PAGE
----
Perform the following steps for valve guide removal:‪

Note: Valve guides are not replaceable on natural gas.

  1. Assemble the valve guide remover (J–34696–B) to an air chisel. See Figure "Valve Guide Removal Tools" .
    Click to see this graphic in a separate window

    Figure 11. Valve Guide Removal Tools

  2. Position the cylinder head, firedeck side up, on a turn over stand or supported on 102 x 102 mm (4 x 4 in.) wooden blocks on a workbench.
  3. Insert the tool into valve guide from the firedeck side of the cylinder head. See Figure "Valve Guide Removal" .
    Click to see this graphic in a separate window

    Figure 12. Valve Guide Removal

  4. Hold the tool vertical to the cylinder head and drive the valve guide until it is free of the cylinder head.
  5. Clean the valve guide bore with bore brush (J–5437) (or equivalent), to remove all gum and carbon deposits.

Section 1.4.5
Removal of Intake and Exhaust Valve Seat Insert

As the intake and exhaust valve seats are different in size, two different tools are required for removal. Use the cam-operated valve seat remover (J–23479–460A) with collet (J–23479–100A) to remove the larger intake valve seat insert. Use valve seat remover (J–23479–271) with collet (J–23479–29) to remove the smaller exhaust valve seat insert. See Figure "Valve Seat Insert Removal Tools" .‪

Click to see this graphic in a separate window

1. Collet‪

4. Valve Seat Insert Puller‪

2. Knurled Knob‪

5. Collar‪

3. Spring‪

6. Collet Lever‪

Figure 13. Valve Seat Insert Removal Tools

Remove the intake and exhaust valve seats as follows:‪

  1. Place the cylinder head in a horizontal position with the valve seats facing up.

    NOTICE:

    Follow instructions supplied with tools (J–23479–460A , J–23479–100A , J–23479–271 , and J–23479–29) to ensure longer tool life and unnecessary collet damage.‪

  2. Using a new valve seat insert as a guide, turn the knurled knob on the end of the shaft to tighten and expand the collet until the valve seat insert will just slip off the collet. Refer to instructions supplied with the valve seat remover tool for correct tool operation.
Section 1.4.5.1
Inspection of Valve

The valve stems must be free from scratches or scuff marks, and, the valve faces must be free from ridges or cracks. Some pitting of the valve face is normal, and is acceptable as long as no leak paths are evident. If leak paths exist, reface the valves or install new valves. If the valve heads are warped or the valve stem is bent, replace the valves.‪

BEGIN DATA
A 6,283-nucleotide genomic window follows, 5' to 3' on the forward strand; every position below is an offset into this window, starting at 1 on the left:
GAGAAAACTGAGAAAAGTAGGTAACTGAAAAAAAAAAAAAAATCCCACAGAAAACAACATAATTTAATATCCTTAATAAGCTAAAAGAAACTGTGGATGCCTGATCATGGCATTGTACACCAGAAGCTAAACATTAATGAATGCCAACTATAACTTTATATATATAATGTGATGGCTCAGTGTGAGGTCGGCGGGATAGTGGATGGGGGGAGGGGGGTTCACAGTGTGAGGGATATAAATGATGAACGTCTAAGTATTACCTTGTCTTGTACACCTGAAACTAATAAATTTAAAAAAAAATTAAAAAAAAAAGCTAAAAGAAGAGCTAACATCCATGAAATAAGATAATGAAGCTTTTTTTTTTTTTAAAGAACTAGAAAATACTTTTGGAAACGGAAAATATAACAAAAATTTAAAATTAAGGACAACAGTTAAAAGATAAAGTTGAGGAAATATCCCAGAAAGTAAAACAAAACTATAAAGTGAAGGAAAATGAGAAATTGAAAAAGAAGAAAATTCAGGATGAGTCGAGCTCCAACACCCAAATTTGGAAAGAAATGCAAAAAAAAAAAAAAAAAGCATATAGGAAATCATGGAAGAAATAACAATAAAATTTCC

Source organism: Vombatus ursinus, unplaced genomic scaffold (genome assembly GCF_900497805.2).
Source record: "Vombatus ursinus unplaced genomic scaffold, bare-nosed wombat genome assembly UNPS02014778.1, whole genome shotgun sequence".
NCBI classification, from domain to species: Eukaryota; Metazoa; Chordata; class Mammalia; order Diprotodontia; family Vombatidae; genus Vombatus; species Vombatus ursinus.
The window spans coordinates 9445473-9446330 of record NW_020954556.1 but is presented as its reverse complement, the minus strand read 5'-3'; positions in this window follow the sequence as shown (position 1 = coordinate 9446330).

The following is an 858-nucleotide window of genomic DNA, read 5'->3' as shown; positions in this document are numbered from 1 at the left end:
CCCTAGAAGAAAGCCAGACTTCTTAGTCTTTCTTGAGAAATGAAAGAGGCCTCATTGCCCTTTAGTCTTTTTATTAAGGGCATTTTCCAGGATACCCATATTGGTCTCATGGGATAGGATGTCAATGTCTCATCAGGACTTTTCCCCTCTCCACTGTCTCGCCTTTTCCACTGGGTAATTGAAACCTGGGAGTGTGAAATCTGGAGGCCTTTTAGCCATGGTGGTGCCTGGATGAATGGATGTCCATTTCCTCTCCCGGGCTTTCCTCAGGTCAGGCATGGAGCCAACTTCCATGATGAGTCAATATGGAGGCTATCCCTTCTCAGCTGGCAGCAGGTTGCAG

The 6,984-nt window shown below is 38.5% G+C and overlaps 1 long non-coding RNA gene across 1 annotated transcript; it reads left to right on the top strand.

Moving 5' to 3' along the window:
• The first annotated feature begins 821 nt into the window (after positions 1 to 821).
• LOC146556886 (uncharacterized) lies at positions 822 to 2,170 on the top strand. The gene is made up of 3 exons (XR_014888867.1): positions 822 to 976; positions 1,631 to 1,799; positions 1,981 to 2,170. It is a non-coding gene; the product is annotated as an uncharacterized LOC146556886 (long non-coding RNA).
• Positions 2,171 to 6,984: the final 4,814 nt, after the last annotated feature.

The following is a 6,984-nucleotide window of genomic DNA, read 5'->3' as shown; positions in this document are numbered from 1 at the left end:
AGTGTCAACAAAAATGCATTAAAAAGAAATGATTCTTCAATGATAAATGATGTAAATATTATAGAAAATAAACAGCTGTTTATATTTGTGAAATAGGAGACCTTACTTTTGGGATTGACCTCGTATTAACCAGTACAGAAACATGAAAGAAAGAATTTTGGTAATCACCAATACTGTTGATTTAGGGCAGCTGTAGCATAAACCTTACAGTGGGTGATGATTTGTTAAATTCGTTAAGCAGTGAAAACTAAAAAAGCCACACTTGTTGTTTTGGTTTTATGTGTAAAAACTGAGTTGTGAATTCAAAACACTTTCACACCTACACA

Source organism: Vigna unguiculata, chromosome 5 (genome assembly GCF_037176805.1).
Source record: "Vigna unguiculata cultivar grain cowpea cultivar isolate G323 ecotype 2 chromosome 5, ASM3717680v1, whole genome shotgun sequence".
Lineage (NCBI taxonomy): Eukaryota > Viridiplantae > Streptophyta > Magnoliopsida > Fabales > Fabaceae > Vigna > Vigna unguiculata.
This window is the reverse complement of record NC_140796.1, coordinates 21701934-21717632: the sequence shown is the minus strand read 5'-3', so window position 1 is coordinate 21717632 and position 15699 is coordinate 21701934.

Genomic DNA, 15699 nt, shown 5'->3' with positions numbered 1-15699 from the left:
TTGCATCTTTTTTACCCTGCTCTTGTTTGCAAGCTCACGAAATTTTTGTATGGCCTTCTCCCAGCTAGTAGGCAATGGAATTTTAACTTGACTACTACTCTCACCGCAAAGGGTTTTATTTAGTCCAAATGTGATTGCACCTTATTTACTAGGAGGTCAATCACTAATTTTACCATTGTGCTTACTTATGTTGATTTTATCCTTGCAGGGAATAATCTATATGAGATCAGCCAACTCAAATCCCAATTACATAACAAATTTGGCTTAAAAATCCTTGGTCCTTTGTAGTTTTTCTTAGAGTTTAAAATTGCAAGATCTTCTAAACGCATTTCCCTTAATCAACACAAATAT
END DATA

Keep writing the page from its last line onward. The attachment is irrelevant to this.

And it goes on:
If suitable for reuse, a valve may be refaced as long as the valve rim width, after refacing, is not less than 2.0 mm (0.078 in.) for intake valves and 2.2 mm (0.086 in.) for exhaust valves. Refer to "Additional Information" 1.A, for "Intake and Exhaust Valve" specifications which are listed in Table "Intake Valves (Diesel)" and listed in Table "Exhaust Valves (Diesel)" . See Figure "Intake and Exhaust Valve Face Refacing and Rim Width" .‪

Click to see this graphic in a separate window

Figure 14. Intake and Exhaust Valve Face Refacing and Rim Width

Section 1.4.5.2
Inspection of Valve Springs

Inspect the valve springs and replace any that are pitted or cracked. The entire spring should be inspected. When a broken spring is replaced, the rotator and valve locks for that valve and spring should also be replaced.‪

Use valve spring tester (J–22738–B) to test the springs. See Figure "Testing Valve Spring" .‪

Click to see this graphic in a separate window

Figure 15. Testing Valve Spring

If the spring load is less than 280 N (63 lb) at a compressed length of 67.25 mm (2.648 in.), the spring should be replaced and the valve locks should be discarded.‪

Section 1.4.5.3
Inspection of Valve Guides

Inspect the guides for cracks, chipping, scoring or excessive wear.‪

Measure the valve guide bore with a small hole gage or gage pin, and measure the valve stem diameter with a micrometer. Compare the measurements to determine valve stem clearance. If the clearance is greater than 0.152 mm (0.006 in.), the valve guide must be replaced.‪

Section 1.4.5.4
Inspection of Valve Seat Inserts

Inspect valve seat inserts for wear, cracking or incorrect seat angle, which should be 31 degrees, standard valve seat insert thickness. See Figure "Standard Valve Seat Insert Thickness" .‪

Section 1.4.6
Installation of Intake and Exhaust Valve Seat Insert

Perform the following steps for intake and exhaust valve seat insert installation:‪

warning

EYE INJURY

To avoid injury from flying debris when using compressed air, wear adequate eye protection (face shield or safety goggles) and do not exceed 276 kPa (40 psi) air pressure.‪

  1. Clean the seat insert counterbores and the new seat inserts with a suitable solvent and blow dry with compressed air.